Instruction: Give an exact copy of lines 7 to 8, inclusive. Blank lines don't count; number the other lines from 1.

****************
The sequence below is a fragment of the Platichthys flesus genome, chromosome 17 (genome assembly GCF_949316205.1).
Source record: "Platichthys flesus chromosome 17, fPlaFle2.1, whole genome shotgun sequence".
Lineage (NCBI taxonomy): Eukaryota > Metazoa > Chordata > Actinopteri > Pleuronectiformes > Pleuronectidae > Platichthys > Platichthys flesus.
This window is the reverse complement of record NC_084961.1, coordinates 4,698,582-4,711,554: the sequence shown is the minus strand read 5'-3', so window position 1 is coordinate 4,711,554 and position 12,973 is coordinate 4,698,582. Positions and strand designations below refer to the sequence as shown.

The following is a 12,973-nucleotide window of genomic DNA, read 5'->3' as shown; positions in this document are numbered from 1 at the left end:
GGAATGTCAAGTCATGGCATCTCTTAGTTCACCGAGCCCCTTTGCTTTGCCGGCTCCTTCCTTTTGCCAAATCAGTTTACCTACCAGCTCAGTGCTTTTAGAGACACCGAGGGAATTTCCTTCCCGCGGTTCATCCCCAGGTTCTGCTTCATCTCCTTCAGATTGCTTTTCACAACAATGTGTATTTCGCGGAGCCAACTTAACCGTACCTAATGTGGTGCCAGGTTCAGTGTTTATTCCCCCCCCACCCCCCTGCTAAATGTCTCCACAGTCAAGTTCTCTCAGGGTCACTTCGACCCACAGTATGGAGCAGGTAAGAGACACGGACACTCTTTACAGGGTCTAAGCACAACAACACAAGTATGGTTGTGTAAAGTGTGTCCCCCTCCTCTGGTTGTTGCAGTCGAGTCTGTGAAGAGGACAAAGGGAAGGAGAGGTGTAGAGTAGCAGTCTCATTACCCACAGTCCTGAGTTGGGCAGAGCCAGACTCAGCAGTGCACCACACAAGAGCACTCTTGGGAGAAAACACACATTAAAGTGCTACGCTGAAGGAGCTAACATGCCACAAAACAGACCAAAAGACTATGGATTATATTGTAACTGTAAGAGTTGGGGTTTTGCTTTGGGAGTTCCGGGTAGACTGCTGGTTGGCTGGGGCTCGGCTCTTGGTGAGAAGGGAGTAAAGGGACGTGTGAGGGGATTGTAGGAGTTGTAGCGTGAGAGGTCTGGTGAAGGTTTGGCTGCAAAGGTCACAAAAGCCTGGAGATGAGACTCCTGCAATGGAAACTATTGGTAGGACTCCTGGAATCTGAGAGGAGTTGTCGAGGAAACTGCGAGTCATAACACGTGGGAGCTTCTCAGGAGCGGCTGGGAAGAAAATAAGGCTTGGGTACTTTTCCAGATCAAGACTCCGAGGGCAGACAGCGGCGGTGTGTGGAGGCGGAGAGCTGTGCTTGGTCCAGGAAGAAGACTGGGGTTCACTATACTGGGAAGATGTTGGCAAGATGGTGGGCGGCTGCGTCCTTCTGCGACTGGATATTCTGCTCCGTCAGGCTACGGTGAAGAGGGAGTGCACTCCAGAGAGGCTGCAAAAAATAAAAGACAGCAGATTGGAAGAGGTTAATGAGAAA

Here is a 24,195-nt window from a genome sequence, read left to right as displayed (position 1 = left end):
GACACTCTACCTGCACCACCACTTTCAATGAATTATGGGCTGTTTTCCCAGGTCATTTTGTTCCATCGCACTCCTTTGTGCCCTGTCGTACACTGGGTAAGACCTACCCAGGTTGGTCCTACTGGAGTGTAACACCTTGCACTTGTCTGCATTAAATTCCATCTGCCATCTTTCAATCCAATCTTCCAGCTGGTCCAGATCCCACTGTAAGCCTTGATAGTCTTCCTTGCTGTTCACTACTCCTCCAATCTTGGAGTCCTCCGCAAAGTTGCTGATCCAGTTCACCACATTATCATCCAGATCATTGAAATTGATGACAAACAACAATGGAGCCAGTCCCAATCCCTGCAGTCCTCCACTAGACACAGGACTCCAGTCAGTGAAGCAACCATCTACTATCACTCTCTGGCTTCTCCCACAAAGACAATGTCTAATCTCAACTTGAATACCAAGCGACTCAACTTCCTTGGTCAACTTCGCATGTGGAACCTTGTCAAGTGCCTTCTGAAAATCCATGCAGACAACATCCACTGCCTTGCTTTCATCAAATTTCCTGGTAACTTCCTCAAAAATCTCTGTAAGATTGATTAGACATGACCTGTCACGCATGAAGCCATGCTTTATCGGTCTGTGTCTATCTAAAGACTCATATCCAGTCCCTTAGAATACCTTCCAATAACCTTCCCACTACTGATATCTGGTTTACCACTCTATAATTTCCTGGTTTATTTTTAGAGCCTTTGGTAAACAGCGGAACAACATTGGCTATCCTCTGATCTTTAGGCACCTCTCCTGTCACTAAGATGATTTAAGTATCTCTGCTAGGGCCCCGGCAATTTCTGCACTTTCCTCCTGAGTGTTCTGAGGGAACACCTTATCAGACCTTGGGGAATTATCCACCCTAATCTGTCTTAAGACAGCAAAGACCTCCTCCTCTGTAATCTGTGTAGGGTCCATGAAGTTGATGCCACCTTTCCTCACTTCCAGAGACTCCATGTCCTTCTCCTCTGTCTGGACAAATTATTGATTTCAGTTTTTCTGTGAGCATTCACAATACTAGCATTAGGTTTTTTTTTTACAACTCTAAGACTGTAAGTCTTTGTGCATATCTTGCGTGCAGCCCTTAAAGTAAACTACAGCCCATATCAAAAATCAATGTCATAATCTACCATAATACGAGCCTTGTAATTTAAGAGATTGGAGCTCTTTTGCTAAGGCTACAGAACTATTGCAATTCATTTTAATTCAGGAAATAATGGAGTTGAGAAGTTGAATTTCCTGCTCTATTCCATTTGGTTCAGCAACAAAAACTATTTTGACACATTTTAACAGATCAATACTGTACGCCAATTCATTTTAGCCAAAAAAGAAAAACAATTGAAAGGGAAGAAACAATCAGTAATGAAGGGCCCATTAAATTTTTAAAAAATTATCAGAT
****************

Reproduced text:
Here is a 24,195-nt window from a genome sequence, read left to right as displayed (position 1 = left end):
GACACTCTACCTGCACCACCACTTTCAATGAATTATGGGCTGTTTTCCCAGGTCATTTTGTTCCATCGCACTCCTTTGTGCCCTGTCGTACACTGGGTAAGACCTACCCAGGTTGGTCCTACTGGAGTGTAACACCTTGCACTTGTCTGCATTAAATTCCATCTGCCATCTTTCAATCCAATCTTCCAGCTGGTCCAGATCCCACTGTAAGCCTTGATAGTCTTCCTTGCTGTTCACTACTCCTCCAATCTTGGAGTCCTCCGCAAAGTTGCTGATCCAGTTCACCACATTATCATCCAGATCATTGAAATTGATGACAAACAACAATGGAGCCAGTCCCAATCCCTGCAGTCCTCCACTAGACACAGGACTCCAGTCAGTGAAGCAACCATCTACTATCACTCTCTGGCTTCTCCCACAAAGACAATGTCTAATCTCAACTTGAATACCAAGCGACTCAACTTCCTTGGTCAACTTCGCATGTGGAACCTTGTCAAGTGCCTTCTGAAAATCCATGCAGACAACATCCACTGCCTTGCTTTCATCAAATTTCCTGGTAACTTCCTCAAAAATCTCTGTAAGATTGATTAGACATGACCTGTCACGCATGAAGCCATGCTTTATCGGTCTGTGTCTATCTAAAGACTCATATCCAGTCCCTTAGAATACCTTCCAATAACCTTCCCACTACTGATATCTGGTTTACCACTCTATAATTTCCTGGTTTATTTTTAGAGCCTTTGGTAAACAGCGGAACAACATTGGCTATCCTCTGATCTTTAGGCACCTCTCCTGTCACTAAGATGATTTAAGTATCTCTGCTAGGGCCCCGGCAATTTCTGCACTTTCCTCCTGAGTGTTCTGAGGGAACACCTTATCAGACCTTGGGGAATTATCCACCCTAATCTGTCTTAAGACAGCAAAGACCTCCTCCTCTGTAATCTGTGTAGGGTCCATGAAGTTGATGCCACCTTTCCTCACTTCCAGAGACTCCATGTCCTTCTCCTCTGTCTGGACAAATTATTGATTTCAGTTTTTCTGTGAGCATTCACAATACTAGCATTAGGTTTTTTTTTTACAACTCTAAGACTGTAAGTCTTTGTGCATATCTTGCGTGCAGCCCTTAAAGTAAACTACAGCCCATATCAAAAATCAATGTCATAATCTACCATAATACGAGCCTTGTAATTTAAGAGATTGGAGCTCTTTTGCTAAGGCTACAGAACTATTGCAATTCATTTTAATTCAGGAAATAATGGAGTTGAGAAGTTGAATTTCCTGCTCTATTCCATTTGGTTCAGCAACAAAAACTATTTTGACACATTTTAACAGATCAATACTGTACGCCAATTCATTTTAGCCAAAAAAGAAAAACAATTGAAAGGGAAGAAACAATCAGTAATGAAGGGCCCATTAAATTTTTAAAAAATTATCAGAT